the gradient, and if necessary, Hessian can be obtained in a closed form and supplied to the solver.
 the path loss exponent h at some new location x is determined by noting that the augmented vector of path loss exponents (i.e., [h T h] T ) follows a multivariate Gaussian distribution.
 the covariance matrix of the Gaussian distribution can be determined 540 according to
 path loss exponent h is obtained from marginalizing the joint Gaussian distribution and is given by p ( h
 the mean and variance of this Gaussian distribution are determined 550 .
 Some embodiments are based on recognition that the path loss exponent cannot take negative values, a possibility not excluded in (16). In fact, path loss exponent falls within a range between h min and h max (such as between 2 and 4). Therefore, Gaussian model (16) is truncated between h min and h max and the truncated Gaussian distribution models the path loss exponent h.
 the predicted value of the path loss exponent, ⁇ tilde over (h) ⁇ is the mean of the truncated Gaussian distribution, given by
 ⁇ ( ⁇ ) and ⁇ ( ⁇ ) are, respectively, the probability density function (p.d.f.) and cumulative distribution function (c.d.f.), evaluated at point a.
 the mean of the truncated Gaussian distribution is determined in 560 and outputted as the current path loss exponent corresponding to location x in 570 .
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Abstract
Description
where z_{m} ^{(R) }is the reference RSS level at distance d_{0 }from the access point at location r_{m}, h_{m }(n) is the corresponding path loss exponent, and v_{m}(n) is zero mean, white, Gaussian measurement noise.
Δx _{n} =x _{n} −x _{n1}, (2)
is known. This estimate can be obtained from the inertial measurement unit (IMU) measurements.
x _{n} =x _{n1} +Δx _{n}. (3)
where σ^{2 }is the variance of the noise.
where m=1, 2, . . . , M.
p(h _{1} , . . . , h _{L} x _{1} , . . . , x _{L})˜(μ,Σ_{θ}). (7)
[Σ]_{i,j}=κ(x _{i} ,x _{j};θ). (9)
κ(x _{i} ,x _{j};θ)=+α_{1} e ^{−β} ^{ 1 } ^{∥x} ^{ i } ^{−x} ^{ j } ^{∥} ^{ 2 }+α_{2} e ^{−β} ^{ 2 } ^{∥x} ^{ i } ^{−x} ^{ j } ^{∥} ^{ 2 }+σ^{2}δ_{i,j}, (10)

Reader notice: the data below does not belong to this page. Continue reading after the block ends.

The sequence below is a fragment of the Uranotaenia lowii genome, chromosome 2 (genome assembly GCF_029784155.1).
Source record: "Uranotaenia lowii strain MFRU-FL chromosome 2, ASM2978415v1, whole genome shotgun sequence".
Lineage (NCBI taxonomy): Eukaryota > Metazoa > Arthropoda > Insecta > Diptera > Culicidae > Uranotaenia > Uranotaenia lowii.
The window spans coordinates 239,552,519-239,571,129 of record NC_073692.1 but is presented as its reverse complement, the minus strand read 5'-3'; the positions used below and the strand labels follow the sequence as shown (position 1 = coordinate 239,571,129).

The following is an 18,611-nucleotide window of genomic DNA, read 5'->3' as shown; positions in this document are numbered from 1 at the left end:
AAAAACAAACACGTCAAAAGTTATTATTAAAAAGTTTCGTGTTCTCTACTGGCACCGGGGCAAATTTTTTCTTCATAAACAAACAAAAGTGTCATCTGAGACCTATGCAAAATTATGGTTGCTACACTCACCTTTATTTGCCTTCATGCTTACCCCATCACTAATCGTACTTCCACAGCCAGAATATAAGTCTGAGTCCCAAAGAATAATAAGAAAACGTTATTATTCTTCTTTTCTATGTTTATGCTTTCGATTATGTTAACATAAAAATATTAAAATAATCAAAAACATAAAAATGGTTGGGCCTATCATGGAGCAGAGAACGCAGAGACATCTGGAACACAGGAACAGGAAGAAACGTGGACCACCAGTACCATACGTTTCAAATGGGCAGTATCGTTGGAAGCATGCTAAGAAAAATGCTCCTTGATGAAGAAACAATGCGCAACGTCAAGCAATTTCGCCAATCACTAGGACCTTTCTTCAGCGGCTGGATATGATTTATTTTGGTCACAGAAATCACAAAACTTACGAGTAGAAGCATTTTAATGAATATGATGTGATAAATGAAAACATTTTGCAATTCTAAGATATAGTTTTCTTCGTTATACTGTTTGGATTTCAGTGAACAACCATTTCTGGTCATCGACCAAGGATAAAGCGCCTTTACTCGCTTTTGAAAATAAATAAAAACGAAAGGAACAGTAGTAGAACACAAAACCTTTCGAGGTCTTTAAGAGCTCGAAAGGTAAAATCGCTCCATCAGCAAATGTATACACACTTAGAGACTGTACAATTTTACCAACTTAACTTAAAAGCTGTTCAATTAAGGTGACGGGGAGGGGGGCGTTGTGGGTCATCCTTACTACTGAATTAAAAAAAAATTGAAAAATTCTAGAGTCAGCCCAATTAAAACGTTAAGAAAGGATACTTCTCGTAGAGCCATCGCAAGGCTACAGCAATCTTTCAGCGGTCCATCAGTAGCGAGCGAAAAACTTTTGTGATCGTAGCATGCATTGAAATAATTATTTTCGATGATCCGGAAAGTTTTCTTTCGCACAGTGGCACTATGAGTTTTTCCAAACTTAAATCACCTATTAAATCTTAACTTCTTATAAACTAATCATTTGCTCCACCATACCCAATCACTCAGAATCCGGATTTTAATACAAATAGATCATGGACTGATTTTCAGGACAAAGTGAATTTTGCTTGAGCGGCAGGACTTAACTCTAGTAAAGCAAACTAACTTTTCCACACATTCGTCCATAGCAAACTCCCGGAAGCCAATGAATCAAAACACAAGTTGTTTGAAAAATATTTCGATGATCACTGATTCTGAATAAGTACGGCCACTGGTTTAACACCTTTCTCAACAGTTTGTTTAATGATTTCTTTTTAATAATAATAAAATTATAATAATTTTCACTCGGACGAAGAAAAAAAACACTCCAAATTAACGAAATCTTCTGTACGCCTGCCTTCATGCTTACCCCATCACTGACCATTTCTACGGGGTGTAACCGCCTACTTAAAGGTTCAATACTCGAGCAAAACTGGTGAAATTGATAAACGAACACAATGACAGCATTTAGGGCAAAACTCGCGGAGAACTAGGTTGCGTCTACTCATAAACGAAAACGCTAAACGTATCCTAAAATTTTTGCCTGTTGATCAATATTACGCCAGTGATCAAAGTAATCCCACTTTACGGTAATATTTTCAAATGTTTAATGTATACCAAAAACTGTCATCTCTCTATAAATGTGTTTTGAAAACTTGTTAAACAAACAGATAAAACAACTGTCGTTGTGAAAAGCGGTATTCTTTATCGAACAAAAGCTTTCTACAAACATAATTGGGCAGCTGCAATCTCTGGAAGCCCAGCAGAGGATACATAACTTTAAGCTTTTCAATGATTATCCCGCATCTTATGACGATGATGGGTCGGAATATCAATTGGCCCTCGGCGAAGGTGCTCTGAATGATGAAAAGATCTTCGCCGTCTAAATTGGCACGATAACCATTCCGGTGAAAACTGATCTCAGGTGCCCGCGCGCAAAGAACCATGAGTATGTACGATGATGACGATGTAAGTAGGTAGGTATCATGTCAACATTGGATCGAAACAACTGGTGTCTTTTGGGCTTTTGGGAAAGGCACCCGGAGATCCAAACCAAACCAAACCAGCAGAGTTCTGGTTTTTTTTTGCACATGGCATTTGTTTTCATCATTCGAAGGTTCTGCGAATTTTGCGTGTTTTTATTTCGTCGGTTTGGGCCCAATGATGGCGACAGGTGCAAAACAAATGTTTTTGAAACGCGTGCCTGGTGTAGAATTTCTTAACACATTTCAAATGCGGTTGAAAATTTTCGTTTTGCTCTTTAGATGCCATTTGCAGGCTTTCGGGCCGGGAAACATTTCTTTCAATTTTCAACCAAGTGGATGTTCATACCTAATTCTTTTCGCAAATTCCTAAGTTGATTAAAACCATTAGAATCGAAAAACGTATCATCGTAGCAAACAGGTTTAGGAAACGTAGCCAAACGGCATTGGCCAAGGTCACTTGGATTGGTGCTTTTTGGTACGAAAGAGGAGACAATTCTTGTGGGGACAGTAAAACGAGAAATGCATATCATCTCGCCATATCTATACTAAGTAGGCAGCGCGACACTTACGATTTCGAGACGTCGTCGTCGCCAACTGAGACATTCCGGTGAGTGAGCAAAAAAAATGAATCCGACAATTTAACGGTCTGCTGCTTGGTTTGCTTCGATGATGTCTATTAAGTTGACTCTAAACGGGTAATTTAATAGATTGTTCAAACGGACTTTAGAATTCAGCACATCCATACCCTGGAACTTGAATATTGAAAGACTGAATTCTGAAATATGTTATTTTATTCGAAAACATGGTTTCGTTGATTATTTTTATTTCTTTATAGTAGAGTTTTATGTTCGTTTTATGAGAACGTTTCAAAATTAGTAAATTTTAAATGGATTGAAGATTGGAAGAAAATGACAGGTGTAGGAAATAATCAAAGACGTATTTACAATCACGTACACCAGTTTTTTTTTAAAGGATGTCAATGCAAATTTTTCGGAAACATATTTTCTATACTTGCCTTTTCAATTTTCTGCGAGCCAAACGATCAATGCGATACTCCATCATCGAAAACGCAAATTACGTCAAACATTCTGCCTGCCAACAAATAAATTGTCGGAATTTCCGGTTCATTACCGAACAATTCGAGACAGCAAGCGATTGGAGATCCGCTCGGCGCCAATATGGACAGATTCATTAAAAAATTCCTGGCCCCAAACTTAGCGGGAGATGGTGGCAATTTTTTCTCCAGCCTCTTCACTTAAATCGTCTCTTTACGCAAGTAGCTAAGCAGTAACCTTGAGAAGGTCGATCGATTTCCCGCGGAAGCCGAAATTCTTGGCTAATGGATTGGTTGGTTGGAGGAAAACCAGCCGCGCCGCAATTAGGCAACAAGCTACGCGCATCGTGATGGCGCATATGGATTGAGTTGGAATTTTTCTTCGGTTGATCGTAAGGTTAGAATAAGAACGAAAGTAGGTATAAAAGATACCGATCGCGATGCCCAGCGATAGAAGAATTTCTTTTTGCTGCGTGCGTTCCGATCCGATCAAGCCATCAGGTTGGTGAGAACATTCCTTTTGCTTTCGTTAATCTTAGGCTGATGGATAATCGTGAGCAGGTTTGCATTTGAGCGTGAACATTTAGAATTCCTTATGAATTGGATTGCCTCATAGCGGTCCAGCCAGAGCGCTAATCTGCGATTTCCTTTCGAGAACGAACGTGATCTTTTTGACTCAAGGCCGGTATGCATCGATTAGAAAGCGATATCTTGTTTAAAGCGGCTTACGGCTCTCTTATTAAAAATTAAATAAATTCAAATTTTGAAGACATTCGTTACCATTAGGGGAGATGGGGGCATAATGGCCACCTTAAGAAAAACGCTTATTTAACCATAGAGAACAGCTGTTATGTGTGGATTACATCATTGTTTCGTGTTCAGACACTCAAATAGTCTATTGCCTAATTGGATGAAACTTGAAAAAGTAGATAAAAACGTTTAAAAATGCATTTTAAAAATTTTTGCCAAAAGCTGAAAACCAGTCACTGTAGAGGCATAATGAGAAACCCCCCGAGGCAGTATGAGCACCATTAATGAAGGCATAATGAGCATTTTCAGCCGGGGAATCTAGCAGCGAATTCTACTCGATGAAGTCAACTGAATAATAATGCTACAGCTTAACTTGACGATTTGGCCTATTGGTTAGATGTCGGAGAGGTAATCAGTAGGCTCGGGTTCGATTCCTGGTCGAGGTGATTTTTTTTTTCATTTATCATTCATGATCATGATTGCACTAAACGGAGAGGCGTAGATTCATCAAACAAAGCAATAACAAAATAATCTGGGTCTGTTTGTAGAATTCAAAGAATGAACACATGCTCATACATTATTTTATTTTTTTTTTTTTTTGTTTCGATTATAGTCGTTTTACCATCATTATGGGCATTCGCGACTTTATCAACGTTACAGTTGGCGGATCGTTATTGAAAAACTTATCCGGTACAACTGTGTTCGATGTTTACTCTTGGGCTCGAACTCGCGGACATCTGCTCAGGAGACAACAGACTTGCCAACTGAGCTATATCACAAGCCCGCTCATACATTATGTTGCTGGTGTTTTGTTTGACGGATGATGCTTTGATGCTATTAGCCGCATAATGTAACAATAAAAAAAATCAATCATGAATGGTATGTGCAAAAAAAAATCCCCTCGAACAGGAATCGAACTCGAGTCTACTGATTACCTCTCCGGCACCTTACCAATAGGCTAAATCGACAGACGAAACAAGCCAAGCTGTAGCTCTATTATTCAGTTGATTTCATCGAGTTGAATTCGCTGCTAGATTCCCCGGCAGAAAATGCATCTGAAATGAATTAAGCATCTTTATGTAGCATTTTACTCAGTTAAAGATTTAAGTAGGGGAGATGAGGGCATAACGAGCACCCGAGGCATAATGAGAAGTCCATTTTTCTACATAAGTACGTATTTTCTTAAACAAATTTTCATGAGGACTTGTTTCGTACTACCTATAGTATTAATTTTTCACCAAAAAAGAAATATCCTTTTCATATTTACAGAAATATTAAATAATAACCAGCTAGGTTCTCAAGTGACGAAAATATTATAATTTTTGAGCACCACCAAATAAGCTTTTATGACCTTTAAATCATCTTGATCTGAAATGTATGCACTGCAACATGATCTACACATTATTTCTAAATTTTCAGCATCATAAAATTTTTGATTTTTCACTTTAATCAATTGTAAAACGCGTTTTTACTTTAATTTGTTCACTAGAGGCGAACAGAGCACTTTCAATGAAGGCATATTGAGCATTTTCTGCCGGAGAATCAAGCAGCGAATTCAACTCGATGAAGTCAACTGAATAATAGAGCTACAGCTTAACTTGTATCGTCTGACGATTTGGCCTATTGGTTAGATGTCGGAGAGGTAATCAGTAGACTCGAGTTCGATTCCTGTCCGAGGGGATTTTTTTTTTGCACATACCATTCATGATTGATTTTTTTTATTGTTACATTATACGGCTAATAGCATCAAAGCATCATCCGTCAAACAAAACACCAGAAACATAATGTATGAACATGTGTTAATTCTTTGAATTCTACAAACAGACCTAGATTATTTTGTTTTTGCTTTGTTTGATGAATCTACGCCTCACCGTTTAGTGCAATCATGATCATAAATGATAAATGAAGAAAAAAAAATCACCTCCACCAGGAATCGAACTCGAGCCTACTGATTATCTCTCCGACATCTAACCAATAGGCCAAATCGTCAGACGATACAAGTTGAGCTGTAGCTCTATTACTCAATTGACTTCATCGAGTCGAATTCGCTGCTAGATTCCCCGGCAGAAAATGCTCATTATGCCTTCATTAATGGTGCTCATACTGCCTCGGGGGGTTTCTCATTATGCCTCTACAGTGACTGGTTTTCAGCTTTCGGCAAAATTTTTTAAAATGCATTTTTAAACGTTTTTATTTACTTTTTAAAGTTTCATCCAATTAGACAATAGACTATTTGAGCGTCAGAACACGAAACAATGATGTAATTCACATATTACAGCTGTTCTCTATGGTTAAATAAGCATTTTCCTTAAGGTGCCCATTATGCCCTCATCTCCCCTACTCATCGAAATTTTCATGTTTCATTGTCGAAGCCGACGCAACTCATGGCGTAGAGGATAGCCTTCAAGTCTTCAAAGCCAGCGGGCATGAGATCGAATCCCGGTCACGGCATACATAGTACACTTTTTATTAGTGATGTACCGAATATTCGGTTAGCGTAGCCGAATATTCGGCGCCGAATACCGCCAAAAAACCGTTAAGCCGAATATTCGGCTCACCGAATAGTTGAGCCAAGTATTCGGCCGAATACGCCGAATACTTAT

where θ=[α_{1 }β_{1 }α_{2 }β_{2 }σ^{2}] and δ(i,j) is the Kroneker delta (which is equal to 1 if i=j, and is zero otherwise). Note that with slight abuse of notation, we incorporate the variance σ^{2 }of white additive Gaussian measurement noise into the vector of hyperparameters. For example, the distance between two considered locations is one example of a correlation between these two locations.
and evaluated in 530. This optimization problem does not, in general, admit a closedform solution and is therefore solved numerically by employing one of the gradient based solvers. The gradient, and if necessary, Hessian, can be obtained in a closed form and supplied to the solver.
where Σ=τ_{θ={circumflex over (θ)} }and k is the vector of covariances between path loss exponent corresponding to the location x and path loss exponents from the training data .
κ=[κ(x,x _{1};{circumflex over (θ)}) . . . κ(x,x _{L};{circumflex over (θ)})]^{T} (14)
κ_{0}=κ(x,x;{circumflex over (θ)}). (15)
p(h ,x)˜(μ_{x},σ_{x} ^{2}), (16)
where
μ_{x}=μ_{0}+κ^{T}Σ^{−1}(h−μ), (17)
and
σ_{x} ^{2}=κ_{0}−κ^{T}Σ^{−1}κ. (18)
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US14/860,867 US10514437B2 (en)  20150922  20150922  Device localization using RSS based path loss exponent estimation 
JP2017561983A JP6410968B2 (en)  20150922  20160725  Device and method for tracking 
PCT/JP2016/072460 WO2017051607A1 (en)  20150922  20160725  Device and method for tracking 
EP16763105.0A EP3351041B1 (en)  20150922  20160725  Device and method for tracking 
CN201680054953.3A CN108141837B (en)  20150922  20160725  Apparatus and method for tracking